>> records a pitch, the other records silence. Since @dur.ges accepts 
>> absolute durations, it effectively acts exactly as you are expecting. 
>> With the @headshape attribute you can precisely control the visual 
>> appearance of the object, separate from its time. I believe in the 
>> forthcoming release you can even use this to include a SMuFL codepoint.
>>> JI: [begin aside] The first <time> element would describe the 
>>> symbol's default duration, which in MusicXML and MEI Go can be 
>>> calculated from the tempo, ppq, logical value of @dur. etc. If used 
>>> in CWMN, the <time> element would make all that tempo, ppq, logical 
>>> value @dur.ges stuff redundant. Simplification is always a good 
>>> idea! :-) Note that this strategy means that @dur's logical value 
>>> and @dur.ges are both being treated as being in the same dimension 
>>> (time). Pretending that att.duration.musical and 
>>> att.duration.performed need to be treated differently is, I think, a 
>>> mistake. Note also that the latest MIDI standard (the Web MIDI API) 
>>> no longer supports tempo. Including tempo in the 1981 MIDI standard 
>>> was a mistake, which has now been rectified. The Web MIDI API just 
>>> uses milliseconds. Even CWMN scores should be allowed to contain 
>>> descriptions of additional temporal renderings, apart from the 
>>> default, metronomic one... This strategy makes metronomes redundant, 
>>> since scores can contain accurate temporal renderings of what the 
>>> composer really meant, not just an implied mechanical realisation. 
>>> [end aside] 
>> AH: If you'll permit me another frank comment, it seems you have very 
>> narrow needs that (in my experience) do not necessarily apply to a 
>> much wider audience. This is absolutely fine -- figuring out how to 
>> encode narrow repertoires is something that we welcome and encourage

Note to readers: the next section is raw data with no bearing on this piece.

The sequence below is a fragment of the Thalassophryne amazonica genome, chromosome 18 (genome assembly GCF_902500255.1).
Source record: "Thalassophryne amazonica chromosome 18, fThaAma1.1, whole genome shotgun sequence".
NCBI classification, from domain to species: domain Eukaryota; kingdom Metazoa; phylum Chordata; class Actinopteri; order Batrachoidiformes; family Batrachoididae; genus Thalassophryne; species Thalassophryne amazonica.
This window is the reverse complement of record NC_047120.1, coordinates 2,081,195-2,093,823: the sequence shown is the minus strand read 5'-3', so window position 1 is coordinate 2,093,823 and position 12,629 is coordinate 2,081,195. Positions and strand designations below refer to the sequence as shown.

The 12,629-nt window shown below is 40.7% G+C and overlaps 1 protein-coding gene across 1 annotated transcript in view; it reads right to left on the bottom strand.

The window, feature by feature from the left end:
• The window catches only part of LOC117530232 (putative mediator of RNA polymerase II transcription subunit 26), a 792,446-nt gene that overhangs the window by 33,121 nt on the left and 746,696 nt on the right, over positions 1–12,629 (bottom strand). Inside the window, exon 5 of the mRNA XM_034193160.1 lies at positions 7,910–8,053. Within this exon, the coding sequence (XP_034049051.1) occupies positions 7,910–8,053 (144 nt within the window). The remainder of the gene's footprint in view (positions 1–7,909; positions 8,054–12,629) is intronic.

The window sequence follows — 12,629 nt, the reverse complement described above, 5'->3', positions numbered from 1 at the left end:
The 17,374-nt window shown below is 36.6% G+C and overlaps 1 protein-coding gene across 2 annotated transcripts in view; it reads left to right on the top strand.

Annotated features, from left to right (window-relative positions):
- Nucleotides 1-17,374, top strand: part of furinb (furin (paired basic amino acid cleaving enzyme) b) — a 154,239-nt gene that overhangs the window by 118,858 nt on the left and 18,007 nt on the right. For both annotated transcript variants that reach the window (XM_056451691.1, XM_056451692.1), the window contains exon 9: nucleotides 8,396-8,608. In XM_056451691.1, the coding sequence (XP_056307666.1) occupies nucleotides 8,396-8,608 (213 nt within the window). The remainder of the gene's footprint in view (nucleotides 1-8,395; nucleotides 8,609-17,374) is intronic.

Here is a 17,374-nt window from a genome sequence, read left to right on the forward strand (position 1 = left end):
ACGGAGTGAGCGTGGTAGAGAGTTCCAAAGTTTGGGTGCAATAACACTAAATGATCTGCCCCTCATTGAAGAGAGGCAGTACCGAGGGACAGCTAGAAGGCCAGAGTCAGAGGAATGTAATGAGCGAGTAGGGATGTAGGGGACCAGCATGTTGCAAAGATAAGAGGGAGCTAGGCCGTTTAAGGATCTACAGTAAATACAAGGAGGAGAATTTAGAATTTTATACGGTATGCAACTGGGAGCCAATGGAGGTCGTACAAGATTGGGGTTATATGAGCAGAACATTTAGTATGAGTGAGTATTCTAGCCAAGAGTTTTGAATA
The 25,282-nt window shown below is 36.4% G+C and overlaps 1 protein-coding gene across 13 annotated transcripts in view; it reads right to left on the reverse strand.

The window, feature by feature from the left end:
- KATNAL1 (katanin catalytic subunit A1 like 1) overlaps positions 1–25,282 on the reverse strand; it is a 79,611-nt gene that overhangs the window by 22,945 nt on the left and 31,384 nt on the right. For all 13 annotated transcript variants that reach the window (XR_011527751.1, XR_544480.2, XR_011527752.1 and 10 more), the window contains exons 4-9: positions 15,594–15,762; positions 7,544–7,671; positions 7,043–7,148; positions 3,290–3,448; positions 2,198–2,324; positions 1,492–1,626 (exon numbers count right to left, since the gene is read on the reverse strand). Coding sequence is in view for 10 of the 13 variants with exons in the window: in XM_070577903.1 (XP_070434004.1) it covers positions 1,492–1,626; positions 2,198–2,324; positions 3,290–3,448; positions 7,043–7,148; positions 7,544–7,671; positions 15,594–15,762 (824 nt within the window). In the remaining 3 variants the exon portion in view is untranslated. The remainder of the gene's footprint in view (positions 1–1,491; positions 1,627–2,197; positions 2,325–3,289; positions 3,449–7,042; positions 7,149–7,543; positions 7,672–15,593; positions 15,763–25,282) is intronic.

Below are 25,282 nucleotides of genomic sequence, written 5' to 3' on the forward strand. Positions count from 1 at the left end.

>> in the MEI community. My own experience is that within MEI there is 
>> usually a way to express exactly what you want to, but that way is 
>> not always obvious (unless you're from West Virginia... :). 
>> att.duration.musical and att.duration.performed are one of the most 
>> reviewed and core components of MEI, and they are hardly a 'mistake' 
>> nor are they misguided efforts. They effectively model a vast 
>> existing repertoire. If we are talking about new notation systems 
>> then all bets are off, but saying things are 'unimportant' or 
>> 'mistakes' simply because they don't conform to a narrow vision of 
>> notation is an equally problematic position. If you have an existing 
>> absolute rendering (i.e., a recording) you can use the 
>> <when>/@when/@data timepoint indications to show how a symbolic 
>> rendering aligns with an absolute record of the performance.
>>> JI: The simplest case would be if the <time> element simply had an 
>>> @ms attribute which would be its duration in milliseconds. But this 
>>> element should also be able to contain more complex temporal 
>>> information. A <note> or <chord> symbol can contain ornaments that 
>>> can be described using MIDI information. All MIDI info is purely 
>>> temporal. So the duration of the <time> elements embedded in <note>s 
>>> and <chord>s should really be calculated from the durations in the 
>>> contained MIDI sequence. A <time> element in a <rest> might just 
>>> have a simple @ms attribute. But lets forget about such refinements 
>>> for the moment and just note that the <time> element has a (or